UNDERSTANDING CHINA’S TWO SESSIONS AND FIVE-YEAR PLAN
March 18, 2016
Over the past couple of weeks, thousands of China’s elites have converged on Beijing for the annual “two sessions” political meetings. The “two sessions” consist of meetings of the National Committee of the Chinese People’s Consultative Conference (CPPCC), which is an advisory body, and the National People’s Congress (NPC), which is China’s national legislative body. During these meetings, the CPPCC’s political advisors submitted thousands of policy proposals and the NPC delegates voted on key measures.
The importance of these meetings is often brushed aside in Western media outlets. It is the Chinese Communist Party (CCP), headed by Xi Jinping and the Politburo Standing Committee, and not the national bodies of the People’s Republic of China, that has the true decision-making authority. However, despite the rubber-stamp quality of these meetings, they do serve an important function. They provide a public platform for the Chinese government to present its policy priorities, plans, and goals. When dealing with a country whose policies are often determined behind closed doors, this is one of the few real peaks outside observers get into China’s governance.
During the NPC meetings, the delegates approved the 13th Five-Year Plan, the annual budget, the Supreme People’s Court report, and a charitable organizations law. The charity law is meant to ease the way for charitable giving, which is currently extremely lacking in China. Of course, the main theme of this year’s meetings was the economy. With China’s slowing economic growth, recent stock market volatility, falling exports, and overcapacity issues leading to huge job cuts, the future of China’s economy has been at the forefront of everyone’s minds.
The largest indicator of how China’s leadership intends to deal with China’s economic concerns can be found in the 13th Five-Year Plan, which the NPC voted to approve at the end of their session. Five-Year Plans are outlines of longer term economic and social programs and goals. These plans provide the foundation for policy decisions. The 13th Five-Year Plan is for 2016-2020. The CPPCC chairman, Yu Zhengsheng, summarized the plan, saying, “We will implement the five development concepts of innovation, coordination, green, openness and sharing, focus on issues in economic and social development, deepening reform and boosting innovation.”
Chinese Premier Li Keqiang gave a work report and introduced some of the key goals included in the Five-Year Plan. Among the economic plans outlined are promoting supply-side reform to encourage growth, restructuring state-owned enterprises, reducing overcapacity in key sectors such as steel and coal, creating new urban jobs, and liberalizing interest rates. In recognition of China’s slowing economy, it proposes a growth target range of 6.5 – 7 percent instead of the usual set target rate. When asked what would happen if China did not reach this target, Li confidently assured the press that it was “impossible” for China to miss this goal and that there would be “no hard landing” for China.
Premier Li outlined the following goals: China should work to maintain a medium-high rate of growth, ensure innovation drives development, launch new types of urbanization and agricultural modernization initiatives, encourage green industry, deepen economic reform and opening up, and continue to raise living standards. Li further went on to explain that to achieve these goals and build a “moderately prosperous society,” China must prioritize development, make structural reforms, and shift the “driving forces for development.”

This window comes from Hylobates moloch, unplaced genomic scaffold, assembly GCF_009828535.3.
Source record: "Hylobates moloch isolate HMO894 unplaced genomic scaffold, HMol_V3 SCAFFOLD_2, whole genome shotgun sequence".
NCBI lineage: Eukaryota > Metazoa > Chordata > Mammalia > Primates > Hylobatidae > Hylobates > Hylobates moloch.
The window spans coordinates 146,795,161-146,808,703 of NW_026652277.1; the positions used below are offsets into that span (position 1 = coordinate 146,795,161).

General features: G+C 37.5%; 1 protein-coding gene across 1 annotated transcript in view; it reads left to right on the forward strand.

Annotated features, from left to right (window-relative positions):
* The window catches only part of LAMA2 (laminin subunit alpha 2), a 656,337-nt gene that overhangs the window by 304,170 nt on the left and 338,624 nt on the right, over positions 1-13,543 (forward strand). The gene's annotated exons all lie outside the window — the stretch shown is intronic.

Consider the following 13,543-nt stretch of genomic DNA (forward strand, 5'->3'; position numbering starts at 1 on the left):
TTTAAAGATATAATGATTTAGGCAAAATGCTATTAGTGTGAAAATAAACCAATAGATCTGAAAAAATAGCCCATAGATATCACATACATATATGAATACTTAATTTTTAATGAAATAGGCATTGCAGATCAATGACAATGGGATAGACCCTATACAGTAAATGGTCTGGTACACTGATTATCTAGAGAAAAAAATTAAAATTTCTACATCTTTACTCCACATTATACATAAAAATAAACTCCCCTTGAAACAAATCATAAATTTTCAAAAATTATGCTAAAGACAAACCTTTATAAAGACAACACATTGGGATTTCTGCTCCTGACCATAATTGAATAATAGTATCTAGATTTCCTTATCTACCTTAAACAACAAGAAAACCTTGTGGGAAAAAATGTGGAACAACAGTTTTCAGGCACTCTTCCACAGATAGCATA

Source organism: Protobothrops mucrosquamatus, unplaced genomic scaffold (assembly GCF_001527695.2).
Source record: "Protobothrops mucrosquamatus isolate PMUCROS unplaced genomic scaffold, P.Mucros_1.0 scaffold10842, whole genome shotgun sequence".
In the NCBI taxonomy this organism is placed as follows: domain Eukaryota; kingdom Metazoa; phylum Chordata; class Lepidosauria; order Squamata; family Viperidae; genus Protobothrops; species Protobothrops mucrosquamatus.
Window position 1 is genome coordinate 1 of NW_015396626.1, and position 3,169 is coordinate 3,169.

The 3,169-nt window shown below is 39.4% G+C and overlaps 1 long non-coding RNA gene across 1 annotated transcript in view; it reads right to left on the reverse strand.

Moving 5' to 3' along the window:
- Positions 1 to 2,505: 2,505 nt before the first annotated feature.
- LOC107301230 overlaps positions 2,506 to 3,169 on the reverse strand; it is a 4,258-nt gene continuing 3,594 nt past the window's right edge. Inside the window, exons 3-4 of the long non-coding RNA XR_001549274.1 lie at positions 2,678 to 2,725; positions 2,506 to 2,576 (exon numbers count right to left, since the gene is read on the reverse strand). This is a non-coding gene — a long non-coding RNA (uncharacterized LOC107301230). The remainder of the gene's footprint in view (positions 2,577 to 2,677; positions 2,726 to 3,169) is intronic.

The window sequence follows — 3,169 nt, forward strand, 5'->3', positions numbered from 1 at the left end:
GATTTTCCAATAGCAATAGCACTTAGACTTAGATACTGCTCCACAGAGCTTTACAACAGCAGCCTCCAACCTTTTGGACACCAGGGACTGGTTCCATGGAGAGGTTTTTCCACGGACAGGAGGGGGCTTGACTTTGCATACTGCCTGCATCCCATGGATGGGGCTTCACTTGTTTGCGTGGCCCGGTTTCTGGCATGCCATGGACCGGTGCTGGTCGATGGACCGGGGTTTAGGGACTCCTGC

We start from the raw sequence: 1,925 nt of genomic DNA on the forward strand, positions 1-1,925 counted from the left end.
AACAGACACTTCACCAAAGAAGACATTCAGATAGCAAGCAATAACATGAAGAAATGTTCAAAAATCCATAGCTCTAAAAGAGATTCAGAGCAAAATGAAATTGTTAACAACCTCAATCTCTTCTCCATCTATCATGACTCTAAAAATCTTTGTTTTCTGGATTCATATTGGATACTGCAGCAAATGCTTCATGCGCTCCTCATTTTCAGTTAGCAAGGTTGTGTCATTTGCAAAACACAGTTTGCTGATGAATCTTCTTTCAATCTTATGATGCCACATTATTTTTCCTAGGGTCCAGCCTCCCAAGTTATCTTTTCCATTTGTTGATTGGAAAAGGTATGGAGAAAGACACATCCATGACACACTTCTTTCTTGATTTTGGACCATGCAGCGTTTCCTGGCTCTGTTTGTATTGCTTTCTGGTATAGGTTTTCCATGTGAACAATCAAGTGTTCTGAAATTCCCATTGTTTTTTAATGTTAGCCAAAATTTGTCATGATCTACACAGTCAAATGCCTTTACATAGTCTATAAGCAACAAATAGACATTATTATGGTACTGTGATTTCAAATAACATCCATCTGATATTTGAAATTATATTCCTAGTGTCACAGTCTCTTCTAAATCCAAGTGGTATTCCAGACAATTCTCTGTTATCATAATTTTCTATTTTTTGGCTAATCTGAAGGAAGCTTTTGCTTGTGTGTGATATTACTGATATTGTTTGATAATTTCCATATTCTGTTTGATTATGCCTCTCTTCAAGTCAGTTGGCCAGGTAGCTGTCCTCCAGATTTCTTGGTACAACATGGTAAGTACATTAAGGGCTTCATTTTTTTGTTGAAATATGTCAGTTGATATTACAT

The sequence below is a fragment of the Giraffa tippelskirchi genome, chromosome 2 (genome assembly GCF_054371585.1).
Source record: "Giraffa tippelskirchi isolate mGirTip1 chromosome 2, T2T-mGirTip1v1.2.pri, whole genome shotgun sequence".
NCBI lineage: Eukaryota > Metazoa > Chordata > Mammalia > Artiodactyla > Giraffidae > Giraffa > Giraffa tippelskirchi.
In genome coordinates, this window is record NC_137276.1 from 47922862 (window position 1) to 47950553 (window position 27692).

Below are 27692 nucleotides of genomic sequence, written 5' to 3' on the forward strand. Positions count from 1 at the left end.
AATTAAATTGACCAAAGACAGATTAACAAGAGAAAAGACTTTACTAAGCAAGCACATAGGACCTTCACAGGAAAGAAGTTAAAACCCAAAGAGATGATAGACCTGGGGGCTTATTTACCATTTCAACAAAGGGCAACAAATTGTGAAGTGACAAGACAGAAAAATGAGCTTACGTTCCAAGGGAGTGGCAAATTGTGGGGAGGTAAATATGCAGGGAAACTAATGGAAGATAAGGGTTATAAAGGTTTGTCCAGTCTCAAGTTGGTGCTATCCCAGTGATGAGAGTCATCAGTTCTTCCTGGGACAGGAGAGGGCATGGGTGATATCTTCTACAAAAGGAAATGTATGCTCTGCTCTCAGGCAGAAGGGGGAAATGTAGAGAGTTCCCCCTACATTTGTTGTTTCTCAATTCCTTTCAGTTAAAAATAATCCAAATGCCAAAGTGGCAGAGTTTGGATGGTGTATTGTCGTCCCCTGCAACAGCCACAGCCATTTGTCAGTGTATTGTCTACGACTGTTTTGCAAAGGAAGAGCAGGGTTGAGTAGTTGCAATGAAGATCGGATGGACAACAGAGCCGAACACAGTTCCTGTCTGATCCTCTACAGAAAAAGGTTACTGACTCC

In addition to economic considerations, Li discussed efforts to reduce pollution, saying, “We must build a beautiful China where the sky is blue, the earth is green, and the water runs clear.” He also announced that China would increase military spending by 7.6 percent (the lowest increase in 6 years) and improve military modernization. Li mentioned increased access to quality education, improved medical services, cultural reforms, community development, government credibility, anti-corruption efforts, and China’s continuing commitment to the “one country, two systems” framework with Hong Kong.
American observers should pay close attention to China’s policies and plans for the future. China became America’s top trading partner in 2015, making China’s economic future extremely important to the U.S. Premier Li acknowledged this key bilateral relationship during a Q&A session at the close of the NPC session. He said:
“As for the ongoing general election in the US, it has been lively and has caught the eyes of many. I believe that no matter, in the end, who gets into the White House, the underlying trend of China-U.S. ties will not change. It has been several decades since the two countries established diplomatic relations, and the relationship has seen more than a fair share of ups and downs, but it has been always moving forward, which I believe is the underlying trend.”
Full text and official summaries:
Report on the Work of the Government (2016), delivered by Premier Li Keqiang on March 5 and adopted on March 16, 2016, Full Text
Premier Li Keqiang meets the press, March 16, 2016, Full Transcript
Goals, missions of China’s new five-year plan, PRC Embassy, Summary
Key figures and facts in China’s government work report, PRC Embassy, Summary
For more information on this topic, please visit the following links:
Deutsche Welle – “China Congress outlines ‘tougher problems’ with growth target”
New York Times – “Delegates Endorse China’s 5-Year Plan but Resist Saying Much Else”
For Chinese language news on this topic, see the sources below:
Central People’s Government (中央政府门户网站) – “政府工作报告（全文）”
Central People’s Government (中央政府门户网站) – “李克强总理在十二届全国人大四次会议记者会上答中外记者问”
Deutsche Welle (德国之声) – “五年计划与不自由的创新环境”
Compiled and edited by Ariane Rosen